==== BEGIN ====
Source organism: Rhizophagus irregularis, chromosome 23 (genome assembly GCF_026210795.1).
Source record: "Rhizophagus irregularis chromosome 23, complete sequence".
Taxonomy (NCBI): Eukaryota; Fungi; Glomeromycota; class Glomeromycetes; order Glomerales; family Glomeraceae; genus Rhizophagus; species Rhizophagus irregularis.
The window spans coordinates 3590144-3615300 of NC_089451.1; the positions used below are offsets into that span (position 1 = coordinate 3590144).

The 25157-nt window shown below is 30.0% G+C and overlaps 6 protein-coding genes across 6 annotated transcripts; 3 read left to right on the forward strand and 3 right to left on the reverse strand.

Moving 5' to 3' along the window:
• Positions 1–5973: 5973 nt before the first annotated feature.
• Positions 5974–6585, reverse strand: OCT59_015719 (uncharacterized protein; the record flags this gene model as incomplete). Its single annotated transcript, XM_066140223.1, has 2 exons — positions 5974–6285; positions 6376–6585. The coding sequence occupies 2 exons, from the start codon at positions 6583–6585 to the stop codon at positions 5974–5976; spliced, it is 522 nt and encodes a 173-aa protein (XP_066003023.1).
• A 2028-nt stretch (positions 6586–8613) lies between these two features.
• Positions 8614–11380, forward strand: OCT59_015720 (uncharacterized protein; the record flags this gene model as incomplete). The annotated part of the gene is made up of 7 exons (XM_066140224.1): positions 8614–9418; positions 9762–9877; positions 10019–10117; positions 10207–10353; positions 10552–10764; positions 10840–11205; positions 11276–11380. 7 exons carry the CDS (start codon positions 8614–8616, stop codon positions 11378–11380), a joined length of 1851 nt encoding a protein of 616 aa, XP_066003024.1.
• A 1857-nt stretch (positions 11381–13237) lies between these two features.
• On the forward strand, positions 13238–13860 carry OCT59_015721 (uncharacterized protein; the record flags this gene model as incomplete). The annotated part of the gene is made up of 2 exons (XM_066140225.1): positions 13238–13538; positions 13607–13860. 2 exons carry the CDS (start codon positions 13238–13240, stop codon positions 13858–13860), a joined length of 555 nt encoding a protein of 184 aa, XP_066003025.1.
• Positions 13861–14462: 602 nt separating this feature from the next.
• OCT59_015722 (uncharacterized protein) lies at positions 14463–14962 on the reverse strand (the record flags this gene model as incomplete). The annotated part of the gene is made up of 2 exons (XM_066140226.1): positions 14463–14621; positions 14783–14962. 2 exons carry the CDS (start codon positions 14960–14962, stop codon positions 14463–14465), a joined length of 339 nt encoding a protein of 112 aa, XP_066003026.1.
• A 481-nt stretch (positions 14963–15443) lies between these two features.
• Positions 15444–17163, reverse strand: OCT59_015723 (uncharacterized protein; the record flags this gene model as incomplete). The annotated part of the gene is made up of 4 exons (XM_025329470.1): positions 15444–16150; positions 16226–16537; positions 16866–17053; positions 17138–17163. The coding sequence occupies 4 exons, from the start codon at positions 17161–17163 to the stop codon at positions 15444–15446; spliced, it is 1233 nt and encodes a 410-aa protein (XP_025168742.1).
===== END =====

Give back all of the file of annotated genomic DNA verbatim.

Source organism: Rhizophagus irregularis, chromosome 23 (genome assembly GCF_026210795.1).
Source record: "Rhizophagus irregularis chromosome 23, complete sequence".
Taxonomy (NCBI): Eukaryota; Fungi; Glomeromycota; class Glomeromycetes; order Glomerales; family Glomeraceae; genus Rhizophagus; species Rhizophagus irregularis.
The window spans coordinates 3590144-3615300 of NC_089451.1; the positions used below are offsets into that span (position 1 = coordinate 3590144).

The 25157-nt window shown below is 30.0% G+C and overlaps 6 protein-coding genes across 6 annotated transcripts; 3 read left to right on the forward strand and 3 right to left on the reverse strand.

Moving 5' to 3' along the window:
• Positions 1–5973: 5973 nt before the first annotated feature.
• Positions 5974–6585, reverse strand: OCT59_015719 (uncharacterized protein; the record flags this gene model as incomplete). Its single annotated transcript, XM_066140223.1, has 2 exons — positions 5974–6285; positions 6376–6585. The coding sequence occupies 2 exons, from the start codon at positions 6583–6585 to the stop codon at positions 5974–5976; spliced, it is 522 nt and encodes a 173-aa protein (XP_066003023.1).
• A 2028-nt stretch (positions 6586–8613) lies between these two features.
• Positions 8614–11380, forward strand: OCT59_015720 (uncharacterized protein; the record flags this gene model as incomplete). The annotated part of the gene is made up of 7 exons (XM_066140224.1): positions 8614–9418; positions 9762–9877; positions 10019–10117; positions 10207–10353; positions 10552–10764; positions 10840–11205; positions 11276–11380. 7 exons carry the CDS (start codon positions 8614–8616, stop codon positions 11378–11380), a joined length of 1851 nt encoding a protein of 616 aa, XP_066003024.1.
• A 1857-nt stretch (positions 11381–13237) lies between these two features.
• On the forward strand, positions 13238–13860 carry OCT59_015721 (uncharacterized protein; the record flags this gene model as incomplete). The annotated part of the gene is made up of 2 exons (XM_066140225.1): positions 13238–13538; positions 13607–13860. 2 exons carry the CDS (start codon positions 13238–13240, stop codon positions 13858–13860), a joined length of 555 nt encoding a protein of 184 aa, XP_066003025.1.
• Positions 13861–14462: 602 nt separating this feature from the next.
• OCT59_015722 (uncharacterized protein) lies at positions 14463–14962 on the reverse strand (the record flags this gene model as incomplete). The annotated part of the gene is made up of 2 exons (XM_066140226.1): positions 14463–14621; positions 14783–14962. 2 exons carry the CDS (start codon positions 14960–14962, stop codon positions 14463–14465), a joined length of 339 nt encoding a protein of 112 aa, XP_066003026.1.
• A 481-nt stretch (positions 14963–15443) lies between these two features.
• Positions 15444–17163, reverse strand: OCT59_015723 (uncharacterized protein; the record flags this gene model as incomplete). The annotated part of the gene is made up of 4 exons (XM_025329470.1): positions 15444–16150; positions 16226–16537; positions 16866–17053; positions 17138–17163. The coding sequence occupies 4 exons, from the start codon at positions 17161–17163 to the stop codon at positions 15444–15446; spliced, it is 1233 nt and encodes a 410-aa protein (XP_025168742.1).